During the Second World War Milan came under heavy fire from the British and American air forces and bombs hit the city several times, devastating buildings and monuments. Even the complex of Santa Maria delle Grazie did not remain unscathed, in the night between 15th and 16th August 1943 a bomb destroyed a side of the church, the Chiostro dei Morti – with the corridor leading to the entrance of the refectory – and above all the east wall of the refectory.
The painting of the Last Supper with its anti-aircraft protection of sandbags supported by metal scaffolding, 1940/Photo: Photographic Archive of the SABAP of Milan, inv. no. 766-769, photo by Paoletti
The Last Supper miracolously survived, protected by sandbags supported by a metal scaffolding and a temporary roof. However, following the prolonged exposure to atmospheric agents the state of conservation of the work was very precarious and it was necessary to wait until the end of the conflict to rebuild the damaged parts of convent and the museum, in 1946-1947.
“The cloister has quite literally gone […] the refectory is little more than a pile of rubble”Gino Chierici, 1943
15th August 1943: bombing destroys the portico, the roof and the refectory wall, and heavily damages the church; the cloister is filled with rubble/Photo: Photographic Archive of the SABAP of Milan, inv. no.7
Detail during the restoration work by Pinin Brambilla Barcilon, the cleaned patches show the contrast between the work’s state of conservation and its stage of restoration/Photo: Photographic laboratory Archive, former SBSAE of Milan/Pinacoteca di Brera, inv. no.1481
Over the centuries several attempts to halt the decay of this fragile painting have been carried out but it was only at the beginning of the XX century that restorers began to investigate Leonardo’s technique (2) and the causes of deterioration.
Mauro Pelliccioli between 1956 and 1954, after the rebuilding of the refectory, worked hard to consolidate the surface of the painting following a long exposure to elements, using wax-free shellac, without removing the older repainting. It has only been since 1977, with the twenty-year restoration by Pinin Brambilla Barcilon, that it was marked an approach’s change: a restoration based on archeological approach and supported by scientific analyses. She consolidated the pigments of colour, removing older repainting and then carrying out a watercolour inpainting. It was the end of the restoration and the beginning of a new attention towards the preventive conservation of the Last Supper, through also the control of the temperature and humidity, air filtration system and quota entry for visitors.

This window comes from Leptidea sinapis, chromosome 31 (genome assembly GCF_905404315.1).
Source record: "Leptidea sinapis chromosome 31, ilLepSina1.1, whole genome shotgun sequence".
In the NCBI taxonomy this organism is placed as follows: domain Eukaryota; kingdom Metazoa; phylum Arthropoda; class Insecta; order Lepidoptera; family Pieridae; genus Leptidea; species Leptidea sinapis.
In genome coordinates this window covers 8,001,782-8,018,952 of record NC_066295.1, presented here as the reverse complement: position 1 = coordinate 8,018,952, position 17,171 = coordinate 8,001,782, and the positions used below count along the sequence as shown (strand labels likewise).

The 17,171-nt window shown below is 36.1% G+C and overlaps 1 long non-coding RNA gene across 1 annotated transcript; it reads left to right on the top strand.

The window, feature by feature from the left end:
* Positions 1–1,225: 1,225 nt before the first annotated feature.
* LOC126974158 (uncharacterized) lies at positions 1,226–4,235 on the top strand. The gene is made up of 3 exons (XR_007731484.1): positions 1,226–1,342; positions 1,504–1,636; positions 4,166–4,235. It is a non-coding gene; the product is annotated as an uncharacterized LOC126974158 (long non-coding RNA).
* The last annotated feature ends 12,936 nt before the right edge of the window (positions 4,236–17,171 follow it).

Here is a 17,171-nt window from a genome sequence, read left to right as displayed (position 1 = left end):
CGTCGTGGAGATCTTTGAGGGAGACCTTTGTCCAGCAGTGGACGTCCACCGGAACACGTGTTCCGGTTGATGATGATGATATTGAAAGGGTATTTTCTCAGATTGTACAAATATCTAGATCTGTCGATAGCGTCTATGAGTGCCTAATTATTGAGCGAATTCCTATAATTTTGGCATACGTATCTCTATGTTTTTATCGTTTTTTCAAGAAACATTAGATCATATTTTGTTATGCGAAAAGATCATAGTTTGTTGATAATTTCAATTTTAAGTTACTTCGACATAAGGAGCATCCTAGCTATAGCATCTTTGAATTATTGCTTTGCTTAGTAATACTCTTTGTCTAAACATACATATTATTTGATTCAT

“We were stuck by the paint’s strange appearance: rather than whitening, it appeared almost black […] swollen with damp, the surface of the Last Supper gave the impression of a spongy fabric”Fernanda Wittgens, 1946
Restorer Pinin Brambilla Barcilon carrying restoration work on the Last Supper with the help of a microscope, 1982/Photo: Photographic laboratory Archive, formerly SBSAE of Milan/Pinacoteca di Brera, inv. no.1081
The project of Ultima Cena per Immagini was prompted by the desire to narrate a specific moment, that changed everything in the history of this piece of art. From the bombings to the restorations to get to see the Last Supper as it appears to us today. There could be no better way to do it than through the camera of those who were present in those moments, immortalizing them for us.
The Last Supper during the filming of “Il Miracolo della Cena. Le vicende del capolavoro di Leonardo da Vinci”; directed by Luigi Rognoni, 1953/Photo: Protographic Archive, former SBSAE of Milan/Pinacoteca di Brera, inv. no. 1083
(1) it is essential to remember that the museum tour, from the entrance to the refectory, is not just part of the exhibition spaces but has got also a conservative function. Thanks to a sophisticated plant system, visitors are “cleaned” along the way so as to guarantee control strict values (humidity and temperature) and air quality inside the refectory.
(2) in order to understand the complex situation of the Last Supper it is important to know something more about Leonardo’s painting techniques. He prefered a dry technique instead of fresco, consoldated also for its longer-lasting, because he felt the need to experiment and to continually work on previous layers to achieve the effect which made this painting at the same time unique and extremely fragile.